It’s early Saturday evening and new customers arrive at Panama City’s Porsche dealership every twenty minutes in name-brand polo shirts and pressed linen. Roughly fifteen miles to the East, flights at Tocumen International Airport unload tourists into the roped-off maze of immigration, a hallway of refugee-like disorder and commotion. On their way into the city, visitors will pass a 500 year-old bell tower, a neighborhood of rundown fishermen shacks, billboards for luxury watches, and the 70-story Trump Ocean Club still under construction.
Outside the Marriott Hotel in Panama City’s banking district, busses pick up and drop off tourists amidst a glimmering strip of casinos, restaurants, bars, and a cigar parlor known better for its wide selection of prostitutes. “We’re still busy all the time,” says Mr. Clark, the shop’s cashier and unofficial talisman. We’re walking through the lounge’s grotto-like passageways passing a sea of googly-eyed Colombians as he explains business, amidst the recession otherwise hurting Panama, is still good. “The American men come down for girls and booze just like they always did. Recession don’t change that. No sir it don’t.”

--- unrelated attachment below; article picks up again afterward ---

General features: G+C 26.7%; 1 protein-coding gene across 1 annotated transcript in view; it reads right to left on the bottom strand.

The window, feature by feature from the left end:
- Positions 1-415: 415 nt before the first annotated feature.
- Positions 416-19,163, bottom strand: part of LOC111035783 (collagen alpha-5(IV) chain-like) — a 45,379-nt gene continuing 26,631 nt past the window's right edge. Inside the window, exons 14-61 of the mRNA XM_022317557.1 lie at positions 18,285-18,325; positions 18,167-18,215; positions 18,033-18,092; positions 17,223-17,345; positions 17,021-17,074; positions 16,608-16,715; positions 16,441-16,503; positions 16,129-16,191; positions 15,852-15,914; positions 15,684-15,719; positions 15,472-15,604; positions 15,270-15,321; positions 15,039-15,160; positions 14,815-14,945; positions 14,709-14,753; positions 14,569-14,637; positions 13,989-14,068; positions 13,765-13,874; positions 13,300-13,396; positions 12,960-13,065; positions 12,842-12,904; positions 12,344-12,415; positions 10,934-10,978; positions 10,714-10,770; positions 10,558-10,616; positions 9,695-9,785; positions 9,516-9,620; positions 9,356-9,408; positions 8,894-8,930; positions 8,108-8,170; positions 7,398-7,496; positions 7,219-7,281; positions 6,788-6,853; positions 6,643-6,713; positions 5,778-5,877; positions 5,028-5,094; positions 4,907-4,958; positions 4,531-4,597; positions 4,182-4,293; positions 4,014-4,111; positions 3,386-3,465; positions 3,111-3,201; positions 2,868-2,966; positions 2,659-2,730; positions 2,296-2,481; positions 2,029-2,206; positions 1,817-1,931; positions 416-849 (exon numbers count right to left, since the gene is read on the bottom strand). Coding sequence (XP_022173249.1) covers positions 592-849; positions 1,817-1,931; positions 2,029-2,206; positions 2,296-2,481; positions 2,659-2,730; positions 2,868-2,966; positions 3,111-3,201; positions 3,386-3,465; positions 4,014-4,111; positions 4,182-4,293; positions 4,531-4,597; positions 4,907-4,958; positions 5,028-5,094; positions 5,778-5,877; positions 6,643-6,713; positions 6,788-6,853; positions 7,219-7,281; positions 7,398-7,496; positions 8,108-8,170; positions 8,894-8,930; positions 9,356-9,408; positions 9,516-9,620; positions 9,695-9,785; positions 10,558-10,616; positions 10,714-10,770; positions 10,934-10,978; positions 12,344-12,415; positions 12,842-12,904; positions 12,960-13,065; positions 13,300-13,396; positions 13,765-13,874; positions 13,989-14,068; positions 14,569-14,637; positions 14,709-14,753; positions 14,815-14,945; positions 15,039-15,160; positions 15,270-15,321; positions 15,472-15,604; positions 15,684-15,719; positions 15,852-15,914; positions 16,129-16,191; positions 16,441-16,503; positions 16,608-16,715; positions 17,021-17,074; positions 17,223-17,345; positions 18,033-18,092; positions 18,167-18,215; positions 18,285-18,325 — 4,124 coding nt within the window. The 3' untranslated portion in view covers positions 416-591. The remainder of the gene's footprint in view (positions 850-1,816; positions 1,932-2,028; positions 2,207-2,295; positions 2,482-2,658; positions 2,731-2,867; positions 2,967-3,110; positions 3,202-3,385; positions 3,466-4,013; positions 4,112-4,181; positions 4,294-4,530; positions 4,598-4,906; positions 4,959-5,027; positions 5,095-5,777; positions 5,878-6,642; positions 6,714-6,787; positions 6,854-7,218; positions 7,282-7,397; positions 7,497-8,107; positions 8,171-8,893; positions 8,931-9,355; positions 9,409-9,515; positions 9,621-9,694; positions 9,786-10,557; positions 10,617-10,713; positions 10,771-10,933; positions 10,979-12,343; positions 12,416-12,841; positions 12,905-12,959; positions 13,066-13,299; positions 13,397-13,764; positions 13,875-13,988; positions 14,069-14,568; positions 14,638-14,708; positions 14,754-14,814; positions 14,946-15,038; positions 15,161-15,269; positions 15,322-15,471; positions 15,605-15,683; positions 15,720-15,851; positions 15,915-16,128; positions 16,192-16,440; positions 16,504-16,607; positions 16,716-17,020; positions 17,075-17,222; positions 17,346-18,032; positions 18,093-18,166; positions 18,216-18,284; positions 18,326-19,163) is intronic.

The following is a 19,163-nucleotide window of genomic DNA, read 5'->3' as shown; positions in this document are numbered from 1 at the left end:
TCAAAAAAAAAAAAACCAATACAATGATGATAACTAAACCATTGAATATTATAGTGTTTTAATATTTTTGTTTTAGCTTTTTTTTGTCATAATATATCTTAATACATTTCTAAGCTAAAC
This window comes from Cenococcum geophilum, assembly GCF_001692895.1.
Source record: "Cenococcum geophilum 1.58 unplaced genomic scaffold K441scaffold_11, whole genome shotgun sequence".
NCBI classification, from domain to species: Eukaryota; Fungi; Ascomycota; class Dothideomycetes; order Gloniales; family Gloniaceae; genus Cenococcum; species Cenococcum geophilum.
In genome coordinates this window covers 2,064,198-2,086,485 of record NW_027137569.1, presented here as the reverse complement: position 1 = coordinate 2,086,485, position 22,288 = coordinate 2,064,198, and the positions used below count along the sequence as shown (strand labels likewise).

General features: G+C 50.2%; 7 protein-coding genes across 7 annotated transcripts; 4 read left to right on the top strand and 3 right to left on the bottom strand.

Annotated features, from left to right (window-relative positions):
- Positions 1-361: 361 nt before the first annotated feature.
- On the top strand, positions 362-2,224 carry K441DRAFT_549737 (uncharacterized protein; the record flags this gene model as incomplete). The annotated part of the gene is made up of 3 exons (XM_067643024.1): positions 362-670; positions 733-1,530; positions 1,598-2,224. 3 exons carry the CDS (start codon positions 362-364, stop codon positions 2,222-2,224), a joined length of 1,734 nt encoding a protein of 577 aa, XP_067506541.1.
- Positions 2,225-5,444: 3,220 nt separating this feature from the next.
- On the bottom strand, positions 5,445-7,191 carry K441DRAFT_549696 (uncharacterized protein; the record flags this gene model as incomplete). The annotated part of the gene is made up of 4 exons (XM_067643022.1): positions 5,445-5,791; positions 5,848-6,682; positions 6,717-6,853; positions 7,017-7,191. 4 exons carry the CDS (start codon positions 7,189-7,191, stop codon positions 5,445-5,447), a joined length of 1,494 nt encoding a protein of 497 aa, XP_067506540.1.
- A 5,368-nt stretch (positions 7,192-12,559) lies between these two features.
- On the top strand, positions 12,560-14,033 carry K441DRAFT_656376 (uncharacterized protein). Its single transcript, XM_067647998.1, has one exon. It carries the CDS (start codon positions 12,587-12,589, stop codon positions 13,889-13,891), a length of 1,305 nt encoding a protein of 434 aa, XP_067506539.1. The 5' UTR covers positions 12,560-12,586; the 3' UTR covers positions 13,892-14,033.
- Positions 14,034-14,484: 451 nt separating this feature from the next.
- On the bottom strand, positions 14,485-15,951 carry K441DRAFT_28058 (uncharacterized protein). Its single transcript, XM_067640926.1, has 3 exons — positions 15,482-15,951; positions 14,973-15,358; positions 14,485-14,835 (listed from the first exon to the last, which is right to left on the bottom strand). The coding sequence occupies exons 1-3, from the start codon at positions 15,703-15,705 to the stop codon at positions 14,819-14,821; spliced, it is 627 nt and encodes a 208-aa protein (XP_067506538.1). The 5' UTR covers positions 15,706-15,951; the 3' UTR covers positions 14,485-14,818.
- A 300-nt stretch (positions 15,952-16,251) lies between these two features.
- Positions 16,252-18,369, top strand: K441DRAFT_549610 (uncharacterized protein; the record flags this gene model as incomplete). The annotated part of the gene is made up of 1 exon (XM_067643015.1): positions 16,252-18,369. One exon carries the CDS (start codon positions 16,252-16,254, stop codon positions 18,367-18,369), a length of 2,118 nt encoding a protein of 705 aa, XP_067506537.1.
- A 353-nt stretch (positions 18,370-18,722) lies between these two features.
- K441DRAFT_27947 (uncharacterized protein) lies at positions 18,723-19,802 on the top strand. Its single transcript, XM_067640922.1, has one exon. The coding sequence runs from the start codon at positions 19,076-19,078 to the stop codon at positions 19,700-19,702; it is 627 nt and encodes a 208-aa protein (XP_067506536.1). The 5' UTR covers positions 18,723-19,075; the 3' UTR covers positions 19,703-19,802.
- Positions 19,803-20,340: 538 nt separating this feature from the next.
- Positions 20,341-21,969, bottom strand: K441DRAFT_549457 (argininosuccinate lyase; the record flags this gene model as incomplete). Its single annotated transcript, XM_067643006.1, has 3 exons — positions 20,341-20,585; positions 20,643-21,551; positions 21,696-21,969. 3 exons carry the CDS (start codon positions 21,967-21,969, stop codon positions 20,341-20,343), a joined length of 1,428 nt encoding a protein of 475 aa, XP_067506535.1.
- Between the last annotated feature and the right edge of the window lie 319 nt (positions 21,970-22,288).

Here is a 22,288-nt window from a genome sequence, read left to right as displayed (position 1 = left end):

Despite the global crunch, the tiny Republic of Panama will still finish the year as one of the fastest-growing economies in Latin America. On paper, the majority of this decade has been remarkable: real estate sales through the roof, hotel occupancy brimming, plans for expansion ubiquitous. Optimism for a bigger, better, and more developed Panama has been the name of the game and some ten years after shedding its status as a vestige of US power, Panama has indeed been winning big.
Growth in Panama spawned via an unusual relationship between business and politics. On one hand, the country’s elite – retail giants, shipping heirs, politicos – dared not relinquish their homegrown power. On the other hand, possessing a regional juggernaut served all their development goals. And so it was born several years into the new millennium when Panama’s attention turned to quick-cash condo towers, nightly hotel booms, and a spree of overnight land-grabbing that saw cattle farms sold for many times their initial worth. This movement for foreign direct investment came escorted by a notable dose of protectionist laws: a network of contingencies and “if” clauses designed by and for Panama’s upper class to maintain control on a rising tide.